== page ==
Those who attended either of the sessions I was involved with at the ASSA meeting know that the audience included some hecklers. During the first session, I was the target. During the second, Larry Summers was. (At one point, the moderator Bob Hall threatened to call security.) Here is a Washington Post article about the hecklers.
After the first session was over, one of the hecklers came up to me and asked, "How much money have the Koch brothers paid you?" My answer, of course, was "not a penny."
I don't find it odd that people disagree with me. I am always open to the possibility that I am wrong about lots of things, and I much enjoy talking with students and colleagues who have views different from mine. But I do find it odd that people who disagree with me are sometimes quick to question my sincerity. If I am wrong, it is sincere wrong-headedness, not the result of being on some plutocrat's payroll, as some on the left want to believe.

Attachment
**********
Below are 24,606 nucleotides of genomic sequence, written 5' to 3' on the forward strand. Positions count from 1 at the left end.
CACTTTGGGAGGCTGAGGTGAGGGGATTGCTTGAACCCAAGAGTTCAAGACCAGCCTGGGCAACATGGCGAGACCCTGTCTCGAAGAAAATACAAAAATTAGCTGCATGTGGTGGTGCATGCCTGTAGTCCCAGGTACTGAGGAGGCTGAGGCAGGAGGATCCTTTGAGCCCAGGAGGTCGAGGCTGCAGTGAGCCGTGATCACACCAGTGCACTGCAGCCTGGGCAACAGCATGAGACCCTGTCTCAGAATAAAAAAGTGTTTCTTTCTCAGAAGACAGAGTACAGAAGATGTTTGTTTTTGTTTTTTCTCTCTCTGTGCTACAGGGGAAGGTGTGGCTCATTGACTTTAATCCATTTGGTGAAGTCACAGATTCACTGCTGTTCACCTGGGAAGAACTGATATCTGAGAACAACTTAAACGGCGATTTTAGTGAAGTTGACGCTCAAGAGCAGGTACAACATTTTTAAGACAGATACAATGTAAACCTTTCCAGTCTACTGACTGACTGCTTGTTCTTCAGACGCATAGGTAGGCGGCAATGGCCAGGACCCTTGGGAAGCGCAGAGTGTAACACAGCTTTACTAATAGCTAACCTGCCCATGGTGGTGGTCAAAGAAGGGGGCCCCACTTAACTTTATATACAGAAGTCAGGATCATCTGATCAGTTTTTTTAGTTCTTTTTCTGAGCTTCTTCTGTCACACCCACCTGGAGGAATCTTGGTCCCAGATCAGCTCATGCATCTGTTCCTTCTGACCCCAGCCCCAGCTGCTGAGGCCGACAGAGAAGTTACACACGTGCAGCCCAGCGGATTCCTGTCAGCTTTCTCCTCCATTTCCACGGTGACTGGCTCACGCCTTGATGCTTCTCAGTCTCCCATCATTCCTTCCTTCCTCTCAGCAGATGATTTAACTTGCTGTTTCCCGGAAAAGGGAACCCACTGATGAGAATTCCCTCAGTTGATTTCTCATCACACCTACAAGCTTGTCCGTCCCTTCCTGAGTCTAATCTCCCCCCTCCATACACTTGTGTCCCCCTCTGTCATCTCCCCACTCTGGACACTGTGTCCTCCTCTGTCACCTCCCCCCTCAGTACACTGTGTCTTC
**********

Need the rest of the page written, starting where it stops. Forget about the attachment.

The hecklers probably limit their own effectiveness by questioning the motives of those who disagree with them. I have found that to convince other people, it is usually best not to assume your own moral superiority but rather to talk with them as equals who just happen to have a different point of view.